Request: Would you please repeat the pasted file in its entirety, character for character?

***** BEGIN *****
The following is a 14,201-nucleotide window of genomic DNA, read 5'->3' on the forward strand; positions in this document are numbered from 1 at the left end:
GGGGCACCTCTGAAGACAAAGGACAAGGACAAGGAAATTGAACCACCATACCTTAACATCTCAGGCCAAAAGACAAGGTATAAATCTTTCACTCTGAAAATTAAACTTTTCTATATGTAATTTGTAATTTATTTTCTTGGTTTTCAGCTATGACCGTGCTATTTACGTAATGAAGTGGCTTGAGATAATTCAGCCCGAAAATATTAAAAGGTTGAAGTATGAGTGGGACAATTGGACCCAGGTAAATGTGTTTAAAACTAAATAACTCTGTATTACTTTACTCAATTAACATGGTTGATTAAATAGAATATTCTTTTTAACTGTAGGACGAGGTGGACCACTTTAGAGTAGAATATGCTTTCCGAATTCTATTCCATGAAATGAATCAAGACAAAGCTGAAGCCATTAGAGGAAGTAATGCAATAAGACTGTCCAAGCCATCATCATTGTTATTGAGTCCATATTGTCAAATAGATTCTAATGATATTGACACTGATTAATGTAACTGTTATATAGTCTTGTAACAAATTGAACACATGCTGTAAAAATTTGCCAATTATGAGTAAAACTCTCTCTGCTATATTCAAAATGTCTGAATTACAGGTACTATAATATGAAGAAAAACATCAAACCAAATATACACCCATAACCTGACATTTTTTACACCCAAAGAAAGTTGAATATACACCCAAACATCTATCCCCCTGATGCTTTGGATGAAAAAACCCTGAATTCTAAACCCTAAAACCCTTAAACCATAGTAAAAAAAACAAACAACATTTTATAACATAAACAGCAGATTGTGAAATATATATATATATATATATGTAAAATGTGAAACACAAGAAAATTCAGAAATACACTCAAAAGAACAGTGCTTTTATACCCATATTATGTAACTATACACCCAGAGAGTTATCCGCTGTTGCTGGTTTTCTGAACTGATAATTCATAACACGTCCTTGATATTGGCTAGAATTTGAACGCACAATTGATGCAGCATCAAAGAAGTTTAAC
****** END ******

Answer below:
The following is a 14,201-nucleotide window of genomic DNA, read 5'->3' on the forward strand; positions in this document are numbered from 1 at the left end:
GGGGCACCTCTGAAGACAAAGGACAAGGACAAGGAAATTGAACCACCATACCTTAACATCTCAGGCCAAAAGACAAGGTATAAATCTTTCACTCTGAAAATTAAACTTTTCTATATGTAATTTGTAATTTATTTTCTTGGTTTTCAGCTATGACCGTGCTATTTACGTAATGAAGTGGCTTGAGATAATTCAGCCCGAAAATATTAAAAGGTTGAAGTATGAGTGGGACAATTGGACCCAGGTAAATGTGTTTAAAACTAAATAACTCTGTATTACTTTACTCAATTAACATGGTTGATTAAATAGAATATTCTTTTTAACTGTAGGACGAGGTGGACCACTTTAGAGTAGAATATGCTTTCCGAATTCTATTCCATGAAATGAATCAAGACAAAGCTGAAGCCATTAGAGGAAGTAATGCAATAAGACTGTCCAAGCCATCATCATTGTTATTGAGTCCATATTGTCAAATAGATTCTAATGATATTGACACTGATTAATGTAACTGTTATATAGTCTTGTAACAAATTGAACACATGCTGTAAAAATTTGCCAATTATGAGTAAAACTCTCTCTGCTATATTCAAAATGTCTGAATTACAGGTACTATAATATGAAGAAAAACATCAAACCAAATATACACCCATAACCTGACATTTTTTACACCCAAAGAAAGTTGAATATACACCCAAACATCTATCCCCCTGATGCTTTGGATGAAAAAACCCTGAATTCTAAACCCTAAAACCCTTAAACCATAGTAAAAAAAACAAACAACATTTTATAACATAAACAGCAGATTGTGAAATATATATATATATATATATGTAAAATGTGAAACACAAGAAAATTCAGAAATACACTCAAAAGAACAGTGCTTTTATACCCATATTATGTAACTATACACCCAGAGAGTTATCCGCTGTTGCTGGTTTTCTGAACTGATAATTCATAACACGTCCTTGATATTGGCTAGAATTTGAACGCACAATTGATGCAGCATCAAAGAAGTTTAAC